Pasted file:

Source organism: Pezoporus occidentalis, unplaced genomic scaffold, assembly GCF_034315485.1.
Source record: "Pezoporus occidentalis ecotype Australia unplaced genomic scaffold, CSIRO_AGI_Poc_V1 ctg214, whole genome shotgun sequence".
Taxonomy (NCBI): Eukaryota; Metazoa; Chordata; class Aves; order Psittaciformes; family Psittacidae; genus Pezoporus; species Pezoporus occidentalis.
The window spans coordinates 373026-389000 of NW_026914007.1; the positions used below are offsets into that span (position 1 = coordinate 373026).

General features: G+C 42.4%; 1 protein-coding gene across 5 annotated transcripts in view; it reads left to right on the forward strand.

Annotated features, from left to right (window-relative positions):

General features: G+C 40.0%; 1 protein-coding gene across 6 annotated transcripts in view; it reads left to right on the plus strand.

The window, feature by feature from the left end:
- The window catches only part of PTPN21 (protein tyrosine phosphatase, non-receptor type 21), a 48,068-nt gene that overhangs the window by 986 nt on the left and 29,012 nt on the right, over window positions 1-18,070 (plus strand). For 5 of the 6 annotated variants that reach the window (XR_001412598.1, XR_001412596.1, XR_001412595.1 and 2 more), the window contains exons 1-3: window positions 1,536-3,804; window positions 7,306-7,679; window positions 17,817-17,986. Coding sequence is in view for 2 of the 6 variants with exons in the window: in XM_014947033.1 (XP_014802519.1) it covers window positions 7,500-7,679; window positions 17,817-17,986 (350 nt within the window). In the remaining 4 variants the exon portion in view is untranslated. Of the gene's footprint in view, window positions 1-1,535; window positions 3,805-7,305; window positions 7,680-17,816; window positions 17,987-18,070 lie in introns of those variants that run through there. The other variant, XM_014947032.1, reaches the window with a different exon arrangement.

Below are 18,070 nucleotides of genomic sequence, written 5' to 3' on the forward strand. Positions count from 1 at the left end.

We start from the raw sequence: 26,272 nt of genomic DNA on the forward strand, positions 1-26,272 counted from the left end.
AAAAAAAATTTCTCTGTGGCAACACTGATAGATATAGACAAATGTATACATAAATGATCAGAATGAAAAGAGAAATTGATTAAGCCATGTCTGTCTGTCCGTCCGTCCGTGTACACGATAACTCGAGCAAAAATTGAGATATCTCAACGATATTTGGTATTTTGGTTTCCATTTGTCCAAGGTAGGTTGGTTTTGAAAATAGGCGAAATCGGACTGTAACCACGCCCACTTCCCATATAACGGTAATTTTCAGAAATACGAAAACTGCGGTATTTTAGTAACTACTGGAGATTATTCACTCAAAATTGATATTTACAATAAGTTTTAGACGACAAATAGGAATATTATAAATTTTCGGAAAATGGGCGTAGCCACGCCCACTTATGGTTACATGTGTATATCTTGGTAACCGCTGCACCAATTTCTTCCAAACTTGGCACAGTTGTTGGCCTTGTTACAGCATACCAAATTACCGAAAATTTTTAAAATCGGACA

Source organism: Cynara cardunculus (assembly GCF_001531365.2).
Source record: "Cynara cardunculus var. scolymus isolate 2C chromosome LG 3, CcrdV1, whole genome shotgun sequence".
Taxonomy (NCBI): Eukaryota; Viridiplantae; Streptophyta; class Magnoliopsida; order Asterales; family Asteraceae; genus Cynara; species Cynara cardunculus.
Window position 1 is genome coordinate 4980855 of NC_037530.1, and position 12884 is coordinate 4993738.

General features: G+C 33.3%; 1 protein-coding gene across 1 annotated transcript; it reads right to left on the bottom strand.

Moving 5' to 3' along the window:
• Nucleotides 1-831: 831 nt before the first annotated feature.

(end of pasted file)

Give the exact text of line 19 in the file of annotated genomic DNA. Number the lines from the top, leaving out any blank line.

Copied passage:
• Nucleotides 1-831: 831 nt before the first annotated feature.